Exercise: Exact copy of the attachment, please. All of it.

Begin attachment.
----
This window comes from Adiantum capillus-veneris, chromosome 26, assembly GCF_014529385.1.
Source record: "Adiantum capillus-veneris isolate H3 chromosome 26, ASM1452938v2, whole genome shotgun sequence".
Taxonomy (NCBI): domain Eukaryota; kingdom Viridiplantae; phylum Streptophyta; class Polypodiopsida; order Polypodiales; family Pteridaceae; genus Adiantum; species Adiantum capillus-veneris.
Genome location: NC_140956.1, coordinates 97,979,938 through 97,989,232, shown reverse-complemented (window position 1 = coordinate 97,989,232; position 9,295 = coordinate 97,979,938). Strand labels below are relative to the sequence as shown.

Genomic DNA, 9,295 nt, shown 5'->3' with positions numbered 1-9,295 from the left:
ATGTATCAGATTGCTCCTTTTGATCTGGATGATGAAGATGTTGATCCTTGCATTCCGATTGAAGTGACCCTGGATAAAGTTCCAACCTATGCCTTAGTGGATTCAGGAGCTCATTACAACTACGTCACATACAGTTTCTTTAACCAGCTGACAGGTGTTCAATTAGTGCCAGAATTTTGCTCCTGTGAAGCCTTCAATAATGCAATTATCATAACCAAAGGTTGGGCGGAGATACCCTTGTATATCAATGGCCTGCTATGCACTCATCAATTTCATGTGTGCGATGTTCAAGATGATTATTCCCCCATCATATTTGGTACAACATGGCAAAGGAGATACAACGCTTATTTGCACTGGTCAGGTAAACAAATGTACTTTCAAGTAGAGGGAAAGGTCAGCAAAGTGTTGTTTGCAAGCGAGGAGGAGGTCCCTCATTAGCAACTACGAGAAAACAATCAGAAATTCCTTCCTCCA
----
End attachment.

This window comes from Adiantum capillus-veneris, chromosome 26, assembly GCF_014529385.1.
Source record: "Adiantum capillus-veneris isolate H3 chromosome 26, ASM1452938v2, whole genome shotgun sequence".
Taxonomy (NCBI): domain Eukaryota; kingdom Viridiplantae; phylum Streptophyta; class Polypodiopsida; order Polypodiales; family Pteridaceae; genus Adiantum; species Adiantum capillus-veneris.
Genome location: NC_140956.1, coordinates 97,979,938 through 97,989,232, shown reverse-complemented (window position 1 = coordinate 97,989,232; position 9,295 = coordinate 97,979,938). Strand labels below are relative to the sequence as shown.

Genomic DNA, 9,295 nt, shown 5'->3' with positions numbered 1-9,295 from the left:
ATGTATCAGATTGCTCCTTTTGATCTGGATGATGAAGATGTTGATCCTTGCATTCCGATTGAAGTGACCCTGGATAAAGTTCCAACCTATGCCTTAGTGGATTCAGGAGCTCATTACAACTACGTCACATACAGTTTCTTTAACCAGCTGACAGGTGTTCAATTAGTGCCAGAATTTTGCTCCTGTGAAGCCTTCAATAATGCAATTATCATAACCAAAGGTTGGGCGGAGATACCCTTGTATATCAATGGCCTGCTATGCACTCATCAATTTCATGTGTGCGATGTTCAAGATGATTATTCCCCCATCATATTTGGTACAACATGGCAAAGGAGATACAACGCTTATTTGCACTGGTCAGGTAAACAAATGTACTTTCAAGTAGAGGGAAAGGTCAGCAAAGTGTTGTTTGCAAGCGAGGAGGAGGTCCCTCATTAGCAACTACGAGAAAACAATCAGAAATTCCTTCCTCCA